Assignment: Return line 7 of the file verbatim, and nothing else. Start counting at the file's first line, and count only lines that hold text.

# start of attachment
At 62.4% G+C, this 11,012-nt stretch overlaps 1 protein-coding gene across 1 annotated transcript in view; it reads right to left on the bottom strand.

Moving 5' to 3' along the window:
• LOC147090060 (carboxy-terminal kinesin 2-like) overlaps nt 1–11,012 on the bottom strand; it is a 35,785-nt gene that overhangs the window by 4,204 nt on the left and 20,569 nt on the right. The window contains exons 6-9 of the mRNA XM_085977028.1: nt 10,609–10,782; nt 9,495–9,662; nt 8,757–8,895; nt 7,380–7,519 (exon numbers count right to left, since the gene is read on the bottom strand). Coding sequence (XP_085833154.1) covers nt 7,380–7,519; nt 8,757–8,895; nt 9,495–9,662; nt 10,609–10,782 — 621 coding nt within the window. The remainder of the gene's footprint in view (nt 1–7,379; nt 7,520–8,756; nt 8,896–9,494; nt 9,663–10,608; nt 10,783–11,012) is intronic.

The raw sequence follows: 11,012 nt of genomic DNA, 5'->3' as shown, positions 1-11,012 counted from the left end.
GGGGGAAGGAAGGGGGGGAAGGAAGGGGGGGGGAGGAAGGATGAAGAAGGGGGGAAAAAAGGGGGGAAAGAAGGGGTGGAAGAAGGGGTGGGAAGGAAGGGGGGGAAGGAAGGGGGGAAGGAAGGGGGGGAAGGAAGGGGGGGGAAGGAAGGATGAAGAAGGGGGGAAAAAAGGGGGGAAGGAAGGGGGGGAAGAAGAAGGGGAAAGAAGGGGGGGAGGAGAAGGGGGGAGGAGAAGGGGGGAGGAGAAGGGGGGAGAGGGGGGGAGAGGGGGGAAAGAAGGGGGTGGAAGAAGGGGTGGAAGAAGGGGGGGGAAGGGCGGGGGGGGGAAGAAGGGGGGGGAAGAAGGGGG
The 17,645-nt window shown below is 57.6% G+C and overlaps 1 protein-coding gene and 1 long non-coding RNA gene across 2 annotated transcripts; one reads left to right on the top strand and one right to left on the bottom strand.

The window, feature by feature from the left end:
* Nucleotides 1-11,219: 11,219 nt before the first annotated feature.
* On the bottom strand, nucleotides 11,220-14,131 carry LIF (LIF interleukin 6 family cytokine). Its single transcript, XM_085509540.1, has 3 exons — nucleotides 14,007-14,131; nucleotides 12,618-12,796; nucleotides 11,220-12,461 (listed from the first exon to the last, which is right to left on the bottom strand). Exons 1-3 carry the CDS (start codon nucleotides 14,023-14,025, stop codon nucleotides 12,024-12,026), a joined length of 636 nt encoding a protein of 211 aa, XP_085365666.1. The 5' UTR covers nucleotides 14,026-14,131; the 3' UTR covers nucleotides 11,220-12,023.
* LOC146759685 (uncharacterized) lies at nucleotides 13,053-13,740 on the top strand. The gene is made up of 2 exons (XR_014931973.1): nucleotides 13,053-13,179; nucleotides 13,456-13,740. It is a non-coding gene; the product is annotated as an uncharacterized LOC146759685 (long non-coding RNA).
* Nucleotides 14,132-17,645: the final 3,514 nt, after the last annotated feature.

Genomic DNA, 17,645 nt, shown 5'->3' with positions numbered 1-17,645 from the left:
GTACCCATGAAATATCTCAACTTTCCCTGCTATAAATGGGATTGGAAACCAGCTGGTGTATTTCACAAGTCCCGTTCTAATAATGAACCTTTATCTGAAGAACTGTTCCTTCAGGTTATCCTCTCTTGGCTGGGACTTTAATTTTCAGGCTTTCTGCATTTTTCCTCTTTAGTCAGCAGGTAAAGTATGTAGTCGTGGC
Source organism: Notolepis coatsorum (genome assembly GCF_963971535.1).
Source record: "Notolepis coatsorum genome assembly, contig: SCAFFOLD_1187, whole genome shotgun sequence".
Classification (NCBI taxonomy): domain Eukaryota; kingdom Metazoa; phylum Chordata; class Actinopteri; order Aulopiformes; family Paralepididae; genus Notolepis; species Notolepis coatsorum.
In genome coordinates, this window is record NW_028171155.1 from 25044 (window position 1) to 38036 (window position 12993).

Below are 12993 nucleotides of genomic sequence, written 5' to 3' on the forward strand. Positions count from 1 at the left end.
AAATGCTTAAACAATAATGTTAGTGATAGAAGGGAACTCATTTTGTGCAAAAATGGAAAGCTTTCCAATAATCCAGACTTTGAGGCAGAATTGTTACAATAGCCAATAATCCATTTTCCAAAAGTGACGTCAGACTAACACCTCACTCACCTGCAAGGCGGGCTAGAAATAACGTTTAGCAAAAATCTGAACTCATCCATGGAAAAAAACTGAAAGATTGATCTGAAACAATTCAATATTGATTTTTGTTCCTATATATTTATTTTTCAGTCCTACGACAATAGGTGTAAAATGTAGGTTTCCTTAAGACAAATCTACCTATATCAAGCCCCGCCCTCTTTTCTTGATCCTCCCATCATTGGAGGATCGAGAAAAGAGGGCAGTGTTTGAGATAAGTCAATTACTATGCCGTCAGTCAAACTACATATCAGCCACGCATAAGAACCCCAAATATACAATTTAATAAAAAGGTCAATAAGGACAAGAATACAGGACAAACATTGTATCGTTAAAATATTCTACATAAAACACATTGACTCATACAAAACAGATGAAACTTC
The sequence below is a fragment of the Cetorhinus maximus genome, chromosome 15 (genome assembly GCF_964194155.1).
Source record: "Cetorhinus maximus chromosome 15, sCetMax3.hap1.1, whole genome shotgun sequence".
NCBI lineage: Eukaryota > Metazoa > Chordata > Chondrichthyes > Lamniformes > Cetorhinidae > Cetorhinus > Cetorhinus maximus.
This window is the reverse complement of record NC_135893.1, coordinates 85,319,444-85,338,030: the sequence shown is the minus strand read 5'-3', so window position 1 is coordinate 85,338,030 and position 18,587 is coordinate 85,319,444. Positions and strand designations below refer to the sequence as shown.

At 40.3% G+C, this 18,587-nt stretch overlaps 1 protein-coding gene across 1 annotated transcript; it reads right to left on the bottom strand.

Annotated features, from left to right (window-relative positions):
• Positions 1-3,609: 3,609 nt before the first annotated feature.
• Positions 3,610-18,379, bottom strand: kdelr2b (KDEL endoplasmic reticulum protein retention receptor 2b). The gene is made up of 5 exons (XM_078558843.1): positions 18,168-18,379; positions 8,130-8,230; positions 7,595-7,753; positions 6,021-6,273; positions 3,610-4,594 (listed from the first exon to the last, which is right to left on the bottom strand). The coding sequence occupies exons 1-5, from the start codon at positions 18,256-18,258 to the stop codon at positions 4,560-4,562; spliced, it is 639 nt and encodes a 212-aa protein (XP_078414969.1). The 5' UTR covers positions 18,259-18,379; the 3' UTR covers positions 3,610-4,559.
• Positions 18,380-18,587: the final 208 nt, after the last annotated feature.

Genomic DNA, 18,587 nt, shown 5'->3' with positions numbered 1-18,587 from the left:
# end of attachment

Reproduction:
The window, feature by feature from the left end: